My own journey into Green politics is a unique story and its origin goes way back into my own history. Since I was a child I had always dreamed of one day being a senator. Never did I hold aspirations to be a president or a governor, but rather a legislator. Through such deliberation one can truly affect policy and be a voice for change, when such change may be warranted. Like many of our childhood dreams, I too felt mine had to take a back seat to my responsibilities as a spouse, father and student. Having to work full time and support a family is one’s first responsibility, so many dreams are moved aside. However, I was fortunate enough to be in a position to revisit such ideals when my sons were grown. Further, outrage at what I saw as unacceptable intervention on the part of the US Supreme Court in the Bush v. Gore matter inspired even more motivation. In early 2001 I retired from my very comfortable position with the Luzerne County Court in order to help build an alternative to the Republican and Democratic Parties. This was done not with the expectation of winning a US Senate seat, but rather running for the seat. Such a candidacy, I reasoned, would allow for discourse on the issues of our time from a perspective missing in the current politic of the day.
2006 was an historic year in third party signature requirement. While Democrats and Republicans needed the standard 2,000 voter signatures to be ballot qualified, my requirement was 67,070. Proudly, I was able to file a package of nomination papers containing the signatures of 94,544 voters. It was an amount larger than the filing of any candidate, from any party, in the history of Pennsylvania elections. Also, the filing was carefully reviewed to assure any visibly invalid signatures had been crossed off, or not even submitted. As a retired officer of the court it was important to me that our package hold the utmost of integrity, and I took my responsibility to file in proper conformity to the requirements of the commonwealth, despite my opinions of the fairness of such a difficult standard. What followed can only be described as pure torture. Upon having more than 70,000 of our signatures challenged, the Greens were required to have 9 volunteers in Harrisburg, from 9am to 4pm, Monday through Friday for about 6 weeks to review all of these challenged signatures. In October of 2006 I was removed from the ballot, and for the pleasure of such abuse the court imposed more than $80,000.00 in legal fees and costs against me. Needless to say, the experience left me outraged and traumatized.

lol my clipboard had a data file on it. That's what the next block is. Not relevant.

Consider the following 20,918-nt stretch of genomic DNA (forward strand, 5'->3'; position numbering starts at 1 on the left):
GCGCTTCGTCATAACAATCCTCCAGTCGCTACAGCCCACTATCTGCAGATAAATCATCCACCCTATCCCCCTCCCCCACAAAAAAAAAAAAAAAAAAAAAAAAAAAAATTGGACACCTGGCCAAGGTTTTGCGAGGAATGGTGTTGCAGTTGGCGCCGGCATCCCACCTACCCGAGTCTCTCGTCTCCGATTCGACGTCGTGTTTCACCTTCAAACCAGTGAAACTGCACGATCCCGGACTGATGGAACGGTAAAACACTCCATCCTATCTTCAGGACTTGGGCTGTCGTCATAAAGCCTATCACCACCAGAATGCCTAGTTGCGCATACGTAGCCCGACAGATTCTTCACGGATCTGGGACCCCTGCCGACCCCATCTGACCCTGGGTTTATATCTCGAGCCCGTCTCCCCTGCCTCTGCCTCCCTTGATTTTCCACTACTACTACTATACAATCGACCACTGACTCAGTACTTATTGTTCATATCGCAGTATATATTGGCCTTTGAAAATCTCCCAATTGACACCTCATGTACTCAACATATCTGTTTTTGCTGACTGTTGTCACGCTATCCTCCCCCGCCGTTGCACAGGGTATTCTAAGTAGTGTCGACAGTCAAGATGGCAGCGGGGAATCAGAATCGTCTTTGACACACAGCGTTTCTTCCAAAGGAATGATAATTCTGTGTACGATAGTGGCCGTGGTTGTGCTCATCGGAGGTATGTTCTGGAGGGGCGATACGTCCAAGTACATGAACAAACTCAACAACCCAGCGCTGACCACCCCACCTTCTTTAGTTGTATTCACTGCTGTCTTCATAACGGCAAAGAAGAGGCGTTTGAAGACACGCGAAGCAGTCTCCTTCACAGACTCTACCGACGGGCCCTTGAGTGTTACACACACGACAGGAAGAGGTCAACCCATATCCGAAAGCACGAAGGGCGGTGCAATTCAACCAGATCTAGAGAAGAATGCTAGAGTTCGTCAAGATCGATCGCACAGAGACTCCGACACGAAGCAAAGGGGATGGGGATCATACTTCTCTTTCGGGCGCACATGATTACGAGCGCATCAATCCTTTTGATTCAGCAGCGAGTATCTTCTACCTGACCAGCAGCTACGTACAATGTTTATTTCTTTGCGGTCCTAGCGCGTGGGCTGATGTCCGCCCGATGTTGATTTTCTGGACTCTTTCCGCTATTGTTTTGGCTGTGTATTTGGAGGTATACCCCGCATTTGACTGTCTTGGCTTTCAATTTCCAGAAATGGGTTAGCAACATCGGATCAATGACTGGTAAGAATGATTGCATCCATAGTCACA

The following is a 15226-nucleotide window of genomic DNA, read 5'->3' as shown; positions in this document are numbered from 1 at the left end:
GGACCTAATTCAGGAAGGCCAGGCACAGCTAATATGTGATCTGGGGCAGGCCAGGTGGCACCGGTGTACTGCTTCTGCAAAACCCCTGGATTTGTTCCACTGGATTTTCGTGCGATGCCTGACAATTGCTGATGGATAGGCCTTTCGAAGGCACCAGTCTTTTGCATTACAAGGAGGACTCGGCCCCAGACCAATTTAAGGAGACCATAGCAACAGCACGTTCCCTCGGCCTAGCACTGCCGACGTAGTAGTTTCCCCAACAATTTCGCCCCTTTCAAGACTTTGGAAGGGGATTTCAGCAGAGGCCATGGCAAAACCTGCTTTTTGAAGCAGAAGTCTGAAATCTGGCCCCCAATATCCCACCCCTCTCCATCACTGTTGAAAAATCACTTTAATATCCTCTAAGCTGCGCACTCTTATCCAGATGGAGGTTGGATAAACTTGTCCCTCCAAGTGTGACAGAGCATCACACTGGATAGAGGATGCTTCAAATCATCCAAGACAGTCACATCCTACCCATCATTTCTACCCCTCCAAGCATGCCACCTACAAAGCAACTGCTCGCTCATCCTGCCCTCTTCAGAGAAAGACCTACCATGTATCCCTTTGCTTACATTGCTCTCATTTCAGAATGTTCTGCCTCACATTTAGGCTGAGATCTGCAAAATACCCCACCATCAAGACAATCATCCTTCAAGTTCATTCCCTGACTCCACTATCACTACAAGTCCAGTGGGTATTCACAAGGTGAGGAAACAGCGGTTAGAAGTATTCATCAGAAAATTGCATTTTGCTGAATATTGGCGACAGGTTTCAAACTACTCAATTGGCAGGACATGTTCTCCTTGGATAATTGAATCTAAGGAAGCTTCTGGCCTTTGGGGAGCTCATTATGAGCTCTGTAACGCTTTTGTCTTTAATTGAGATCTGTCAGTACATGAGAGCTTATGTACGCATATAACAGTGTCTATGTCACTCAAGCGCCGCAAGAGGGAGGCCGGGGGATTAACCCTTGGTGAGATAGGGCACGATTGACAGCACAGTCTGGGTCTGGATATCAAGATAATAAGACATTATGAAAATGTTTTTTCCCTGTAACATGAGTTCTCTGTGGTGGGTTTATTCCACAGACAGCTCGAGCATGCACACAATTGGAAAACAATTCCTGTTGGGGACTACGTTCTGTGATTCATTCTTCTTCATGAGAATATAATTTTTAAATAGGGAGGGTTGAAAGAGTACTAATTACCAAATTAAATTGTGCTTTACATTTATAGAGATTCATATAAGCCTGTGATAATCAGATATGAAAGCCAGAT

In subsequent years we have seen various third party and independent candidates withdraw from the ballot, rather than face the threat of life ruining fees being assessed on them. We have seen many retreat from the very notion of being a candidate due to such threats. The bill under consideration here has been around for at least three previous sessions of the General Assembly, yet today’s hearing is the first ever held. This body has an opportunity to do something great for Pennsylvania, and for what it means to be a Senator and an American. However, understand that my hope for such reform is not very high. Past behavior and practices seems to indicate this body has no concerns for values contained in this testimony. There seems to be even less resolve for action. Yet, I do understand that this is a wonderful opportunity for the Pennsylvania Senate to do something amazing, because it is the right thing to do, rather than because of a material or strategic gain. I challenge you all to dare to do great things, because as Senators you can really do so. I challenge you to follow the lead set by Senator Mike Folmer and be senators, not politicians. Thank you all for allowing me this brief, yet important, opportunity.